Leeds have defended their decision to parade their players in an open-top bus at Elland Road after their Sky Bet Championship title trophy presentation.
Leeds had already sealed promotion back to the Premier League as champions and a 4-0 home win against Charlton in their final match sparked more celebrations outside the stadium.
"Following consultation with the SAG (Safety Advisory Group) and (Leeds City) Council, Leeds United arranged for a bus to be parked outside the East Stand reception as a contingency to assist dispersal should a crowd congregate at Elland Road, despite a month-long campaign from the club and supporter groups to encourage supporters to stay at home," said a club spokesman.
"The safety group believed that a brief appearance from the players with the Championship trophy would help to signal an end to proceedings, encouraging fans to head home safely.
"In challenging circumstances fan safety has always been our priority."
Both Leeds owner Andrea Radrizzani and managing director Angus Kinnear had appealed before the game for Leeds fans to help in the fight against coronavirus by staying at home.
But thousands of supporters gathered outside Elland Road and the players boarded the bus to join in the celebrations after their pitchside trophy presentation had concluded.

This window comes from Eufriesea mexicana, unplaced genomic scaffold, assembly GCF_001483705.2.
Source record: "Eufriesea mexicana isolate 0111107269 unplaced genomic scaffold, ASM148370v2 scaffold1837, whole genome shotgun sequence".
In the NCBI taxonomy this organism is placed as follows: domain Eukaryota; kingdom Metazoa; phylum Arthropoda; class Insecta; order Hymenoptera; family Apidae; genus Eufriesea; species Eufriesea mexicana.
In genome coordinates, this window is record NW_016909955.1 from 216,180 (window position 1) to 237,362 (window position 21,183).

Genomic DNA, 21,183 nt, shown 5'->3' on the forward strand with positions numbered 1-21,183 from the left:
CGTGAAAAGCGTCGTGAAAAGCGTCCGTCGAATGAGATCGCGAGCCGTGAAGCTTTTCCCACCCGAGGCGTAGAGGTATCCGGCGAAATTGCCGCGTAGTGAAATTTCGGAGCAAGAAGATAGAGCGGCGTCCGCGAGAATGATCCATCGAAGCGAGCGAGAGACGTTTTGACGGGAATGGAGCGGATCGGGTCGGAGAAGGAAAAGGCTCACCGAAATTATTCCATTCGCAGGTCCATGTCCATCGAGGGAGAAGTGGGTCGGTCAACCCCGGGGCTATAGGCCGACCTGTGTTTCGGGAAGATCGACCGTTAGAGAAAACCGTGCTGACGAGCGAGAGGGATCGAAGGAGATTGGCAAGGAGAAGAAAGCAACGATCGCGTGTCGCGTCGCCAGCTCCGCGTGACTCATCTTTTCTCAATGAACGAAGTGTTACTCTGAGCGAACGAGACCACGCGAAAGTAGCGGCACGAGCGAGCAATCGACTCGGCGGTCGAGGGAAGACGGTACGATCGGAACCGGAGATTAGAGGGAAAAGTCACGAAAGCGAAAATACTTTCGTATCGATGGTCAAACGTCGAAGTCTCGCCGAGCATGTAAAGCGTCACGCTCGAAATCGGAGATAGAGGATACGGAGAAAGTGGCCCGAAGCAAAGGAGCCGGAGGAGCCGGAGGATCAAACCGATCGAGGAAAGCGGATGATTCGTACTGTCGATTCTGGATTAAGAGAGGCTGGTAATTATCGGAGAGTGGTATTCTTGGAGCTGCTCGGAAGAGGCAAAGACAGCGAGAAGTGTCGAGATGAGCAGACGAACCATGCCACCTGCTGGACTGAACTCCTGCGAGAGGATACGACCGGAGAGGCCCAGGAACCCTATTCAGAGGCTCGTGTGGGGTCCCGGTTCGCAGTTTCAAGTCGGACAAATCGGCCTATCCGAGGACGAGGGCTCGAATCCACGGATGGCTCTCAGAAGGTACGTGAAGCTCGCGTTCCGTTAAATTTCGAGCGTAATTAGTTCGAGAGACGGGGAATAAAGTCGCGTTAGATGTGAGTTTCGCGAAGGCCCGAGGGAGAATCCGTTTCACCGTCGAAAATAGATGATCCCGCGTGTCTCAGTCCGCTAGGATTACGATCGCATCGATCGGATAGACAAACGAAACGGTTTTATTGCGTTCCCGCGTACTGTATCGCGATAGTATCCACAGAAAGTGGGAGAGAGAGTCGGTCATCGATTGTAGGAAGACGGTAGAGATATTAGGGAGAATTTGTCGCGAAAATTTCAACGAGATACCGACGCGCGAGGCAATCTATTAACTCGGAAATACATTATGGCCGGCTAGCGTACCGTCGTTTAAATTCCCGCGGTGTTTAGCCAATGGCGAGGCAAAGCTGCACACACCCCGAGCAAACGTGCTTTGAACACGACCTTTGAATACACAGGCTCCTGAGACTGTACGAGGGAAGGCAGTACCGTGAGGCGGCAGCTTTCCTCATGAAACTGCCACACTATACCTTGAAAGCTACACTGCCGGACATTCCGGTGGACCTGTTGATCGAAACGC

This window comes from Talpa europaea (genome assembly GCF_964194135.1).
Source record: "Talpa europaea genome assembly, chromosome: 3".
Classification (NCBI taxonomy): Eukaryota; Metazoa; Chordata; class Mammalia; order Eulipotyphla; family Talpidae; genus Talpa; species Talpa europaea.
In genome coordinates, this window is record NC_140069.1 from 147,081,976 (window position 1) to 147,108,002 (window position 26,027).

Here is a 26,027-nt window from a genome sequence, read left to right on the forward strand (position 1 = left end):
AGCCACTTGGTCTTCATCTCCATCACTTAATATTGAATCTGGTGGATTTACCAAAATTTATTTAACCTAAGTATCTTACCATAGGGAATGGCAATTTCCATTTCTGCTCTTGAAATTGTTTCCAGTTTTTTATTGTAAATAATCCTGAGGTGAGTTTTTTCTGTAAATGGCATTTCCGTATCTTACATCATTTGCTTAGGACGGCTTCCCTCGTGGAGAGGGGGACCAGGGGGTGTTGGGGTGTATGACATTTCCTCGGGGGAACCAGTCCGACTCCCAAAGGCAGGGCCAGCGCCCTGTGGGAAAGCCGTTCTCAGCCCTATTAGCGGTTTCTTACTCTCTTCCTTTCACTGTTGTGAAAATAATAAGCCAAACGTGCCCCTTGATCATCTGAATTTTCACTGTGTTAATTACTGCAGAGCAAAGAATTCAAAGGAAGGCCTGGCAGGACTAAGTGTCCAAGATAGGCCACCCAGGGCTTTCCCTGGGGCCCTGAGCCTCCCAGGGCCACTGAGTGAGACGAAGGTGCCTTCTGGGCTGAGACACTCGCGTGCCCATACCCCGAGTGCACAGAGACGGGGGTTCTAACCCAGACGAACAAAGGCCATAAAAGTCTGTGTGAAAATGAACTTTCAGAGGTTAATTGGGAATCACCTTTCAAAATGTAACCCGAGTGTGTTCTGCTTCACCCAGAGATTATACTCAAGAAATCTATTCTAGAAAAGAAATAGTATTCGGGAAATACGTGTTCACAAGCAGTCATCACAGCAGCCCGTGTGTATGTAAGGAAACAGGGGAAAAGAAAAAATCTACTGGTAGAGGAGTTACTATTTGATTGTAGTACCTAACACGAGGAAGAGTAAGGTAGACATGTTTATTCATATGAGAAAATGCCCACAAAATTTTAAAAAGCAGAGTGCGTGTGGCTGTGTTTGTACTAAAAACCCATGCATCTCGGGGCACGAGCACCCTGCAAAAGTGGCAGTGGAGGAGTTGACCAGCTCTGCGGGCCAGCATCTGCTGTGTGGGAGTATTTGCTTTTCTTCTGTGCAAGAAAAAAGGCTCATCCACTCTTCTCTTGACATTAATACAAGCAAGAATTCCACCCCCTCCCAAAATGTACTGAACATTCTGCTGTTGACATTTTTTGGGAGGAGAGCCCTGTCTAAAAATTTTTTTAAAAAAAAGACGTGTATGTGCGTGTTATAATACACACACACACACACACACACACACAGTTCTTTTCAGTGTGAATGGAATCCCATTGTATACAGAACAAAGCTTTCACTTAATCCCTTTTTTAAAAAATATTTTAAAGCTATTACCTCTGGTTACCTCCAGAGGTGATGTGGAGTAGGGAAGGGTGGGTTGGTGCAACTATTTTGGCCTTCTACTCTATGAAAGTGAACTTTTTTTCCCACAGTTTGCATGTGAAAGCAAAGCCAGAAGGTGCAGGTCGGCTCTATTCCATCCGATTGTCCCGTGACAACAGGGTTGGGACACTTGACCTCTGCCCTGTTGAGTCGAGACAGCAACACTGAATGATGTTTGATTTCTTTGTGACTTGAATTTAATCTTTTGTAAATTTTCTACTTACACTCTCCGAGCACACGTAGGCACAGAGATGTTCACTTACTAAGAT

Leeds manager Marcelo Bielsa was also on the bus, but he declined to speak to the fans and did not turn up for his post-match press conference.
It was a miserable return to Elland Road for Charlton boss Lee Bowyer, who spent seven years at Leeds as a player.
Bowyer cast doubts over his future with the south-east London club following their return to the third tier after just one season.
"We'll have to see what happens in the summer," Bowyer said. "There's a hell of a lot of things that I've not been happy with.
"More things recently have happened which have made me even more unhappy. But I love the club and, like I said, I've been loyal and I gave my all."
Bowyer, who has been linked with the vacancy at another of his former clubs, Birmingham, said: "I don't think it's the right time to talk about whether other clubs will be interested in myself.
"I've been loyal, I know that. I've definitely been loyal. I could have left on more than one occasion and I'm glad I stayed."
The Addicks failed to win any of their last seven matches and although survival was still in their hands on the last day, Bowyer said the damage had already been done.
"I'm not happy. We're relegated and I've just said to the players it's not because of tonight's game," Bowyer said.
"We should have been safe before we even came here tonight, but we weren't and I'm disappointed obviously.
"Getting relegated. It's never a nice thing to happen. I'm not in a good place at the moment."